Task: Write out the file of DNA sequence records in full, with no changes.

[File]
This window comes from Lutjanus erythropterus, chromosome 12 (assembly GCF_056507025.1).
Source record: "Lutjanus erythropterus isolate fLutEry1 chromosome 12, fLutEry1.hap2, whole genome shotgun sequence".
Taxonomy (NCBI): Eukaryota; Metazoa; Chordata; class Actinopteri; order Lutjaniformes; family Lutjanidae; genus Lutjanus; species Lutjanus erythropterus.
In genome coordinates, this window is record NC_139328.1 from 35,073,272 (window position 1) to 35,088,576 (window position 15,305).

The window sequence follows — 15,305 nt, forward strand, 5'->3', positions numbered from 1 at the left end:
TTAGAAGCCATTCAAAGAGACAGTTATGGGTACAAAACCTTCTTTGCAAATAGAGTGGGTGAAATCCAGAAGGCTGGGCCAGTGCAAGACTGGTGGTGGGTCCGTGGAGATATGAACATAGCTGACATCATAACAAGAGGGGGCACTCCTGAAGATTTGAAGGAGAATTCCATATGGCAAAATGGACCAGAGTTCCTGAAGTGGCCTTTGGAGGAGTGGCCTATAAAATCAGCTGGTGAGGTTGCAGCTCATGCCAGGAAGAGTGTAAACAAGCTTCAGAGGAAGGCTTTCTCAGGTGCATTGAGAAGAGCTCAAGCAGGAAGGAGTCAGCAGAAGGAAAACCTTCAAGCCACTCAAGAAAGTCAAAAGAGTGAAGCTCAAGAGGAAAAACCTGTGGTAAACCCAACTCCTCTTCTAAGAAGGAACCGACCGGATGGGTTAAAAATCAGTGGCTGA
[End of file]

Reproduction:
This window comes from Lutjanus erythropterus, chromosome 12 (assembly GCF_056507025.1).
Source record: "Lutjanus erythropterus isolate fLutEry1 chromosome 12, fLutEry1.hap2, whole genome shotgun sequence".
Taxonomy (NCBI): Eukaryota; Metazoa; Chordata; class Actinopteri; order Lutjaniformes; family Lutjanidae; genus Lutjanus; species Lutjanus erythropterus.
In genome coordinates, this window is record NC_139328.1 from 35,073,272 (window position 1) to 35,088,576 (window position 15,305).

The window sequence follows — 15,305 nt, forward strand, 5'->3', positions numbered from 1 at the left end:
TTAGAAGCCATTCAAAGAGACAGTTATGGGTACAAAACCTTCTTTGCAAATAGAGTGGGTGAAATCCAGAAGGCTGGGCCAGTGCAAGACTGGTGGTGGGTCCGTGGAGATATGAACATAGCTGACATCATAACAAGAGGGGGCACTCCTGAAGATTTGAAGGAGAATTCCATATGGCAAAATGGACCAGAGTTCCTGAAGTGGCCTTTGGAGGAGTGGCCTATAAAATCAGCTGGTGAGGTTGCAGCTCATGCCAGGAAGAGTGTAAACAAGCTTCAGAGGAAGGCTTTCTCAGGTGCATTGAGAAGAGCTCAAGCAGGAAGGAGTCAGCAGAAGGAAAACCTTCAAGCCACTCAAGAAAGTCAAAAGAGTGAAGCTCAAGAGGAAAAACCTGTGGTAAACCCAACTCCTCTTCTAAGAAGGAACCGACCGGATGGGTTAAAAATCAGTGGCTGA